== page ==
^ Although it leaves out the peeing-on-you stage.  I was once left in charge of a cat that had to have a pill every day.  Longest week of my life.  

^^ If it’s your own dog, and it manages to hork it up again, I find that saying ‘you’re supposed to swallow that, you wretched animal’ before repeating the opening-and-poking routine is usually effective.  Dog Hierarchy:  Make It Work for You.  You might as well get the breaks where you can, you’re still going to be cleaning sick off the floor at intervals, not to mention the out-of-hours emergency runs to the vet. + 

+ Companion animals are SO REWARDING. 

^^^ This includes after they’ve had their dinner and I might be so brazen as to be having liver myself for mine.+  I’ve told you before that the hellhounds are so, well, awful, about eating that I have positively encouraged them to learn to beg while I’m putting their meals together:  ANY interest in food is to be encouraged.  This means that on liver nights I approach preparing my portion with a kind of lightning-raid mentality, because I will have hellhounds underfoot for the duration.  Yes, they get scraps of mine too.  When I decide to err as a dog owner, I err comprehensively.  

+ I LIKE liver, okay?  It’s also one of those superfoods—we buy organic—that is a Very Good Idea if you’ve got a chronic debilitator like ME.     

^^^^ knocking on wood here till my knuckles bleed 

** While pretending to ignore them.  This is easier out in the kitchen with, you know, light, than it is in the deep dark recesses of the frelling crate. 

*** I was too tired to KNIT.  

† And I brought my camera . . . and there was no puppy.  

†† Paxton said that sometimes the chips in the keys go wrong.  So when Paxton drove us in the other day I sent him back with ALL Wolfgang’s keys.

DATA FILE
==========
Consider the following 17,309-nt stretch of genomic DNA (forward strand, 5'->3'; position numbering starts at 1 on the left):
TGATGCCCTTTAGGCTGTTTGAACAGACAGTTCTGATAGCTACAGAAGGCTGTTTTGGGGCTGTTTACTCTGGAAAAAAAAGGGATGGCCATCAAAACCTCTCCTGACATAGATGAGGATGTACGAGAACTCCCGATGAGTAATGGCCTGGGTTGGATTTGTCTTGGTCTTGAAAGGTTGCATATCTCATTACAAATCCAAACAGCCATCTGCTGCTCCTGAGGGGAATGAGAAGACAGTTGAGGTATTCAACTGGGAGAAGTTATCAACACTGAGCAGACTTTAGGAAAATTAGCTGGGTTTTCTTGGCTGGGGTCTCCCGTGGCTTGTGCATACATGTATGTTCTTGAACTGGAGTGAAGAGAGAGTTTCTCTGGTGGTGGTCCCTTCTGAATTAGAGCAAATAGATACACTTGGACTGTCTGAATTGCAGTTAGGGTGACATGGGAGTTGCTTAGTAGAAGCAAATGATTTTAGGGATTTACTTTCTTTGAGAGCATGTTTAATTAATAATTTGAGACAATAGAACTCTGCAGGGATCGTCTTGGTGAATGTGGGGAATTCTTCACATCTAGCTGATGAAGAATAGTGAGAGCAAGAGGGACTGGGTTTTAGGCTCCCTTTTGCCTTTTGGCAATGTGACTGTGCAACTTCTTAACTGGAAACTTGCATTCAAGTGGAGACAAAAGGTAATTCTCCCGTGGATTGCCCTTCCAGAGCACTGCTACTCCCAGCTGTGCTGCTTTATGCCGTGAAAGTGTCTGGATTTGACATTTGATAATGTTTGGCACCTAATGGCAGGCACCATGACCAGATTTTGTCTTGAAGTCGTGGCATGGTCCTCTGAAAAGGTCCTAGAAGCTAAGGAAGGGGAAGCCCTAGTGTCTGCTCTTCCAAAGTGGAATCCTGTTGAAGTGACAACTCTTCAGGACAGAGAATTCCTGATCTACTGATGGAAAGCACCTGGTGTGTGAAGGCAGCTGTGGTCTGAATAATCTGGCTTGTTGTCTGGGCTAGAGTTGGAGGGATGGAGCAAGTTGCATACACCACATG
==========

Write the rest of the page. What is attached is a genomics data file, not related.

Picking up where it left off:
††† Oisin followed me home.  So he could pick up the bits that fell off, as he said helpfully. 

‡ The theory is that I ring only with Niall and Colin on Thursday or Niall and Gemma on Friday, because I have a novel to finish, etc.  But like this week we were already set up for Gemma on Friday and then Colin suddenly realised he wasn’t leaving on holiday till Friday and could therefore ring handbells on Thursday, and . . . I have no self control . . . but my touches of bob minor on the three-four are improving.  

‡‡ With a remarkable assortment of stuff that seems to have silted up at the wrong end.  There’s its equal and opposite load at the mews.

Sleep, short of, very


I am Very Short of Sleep.  I tried to print out the first 1,000,000,000,000* words of SHADOWS yesterday evening.  I knew it was going to be a less than happy, joyful experience, because my printer is POSSESSED BY DEMONS as SO MANY TECHNOLOGICAL APPURTENANCES BUT ESPECIALLY PRINTERS ARE.  I cast my mind back, and I think I’ve always hated my printers, which live** to find reasons to refuse to print, but of course the current incumbent is most on my mind so I am convinced I HATE IT WORSE THAN I’VE EVER HATED ANY OTHER PRINTER.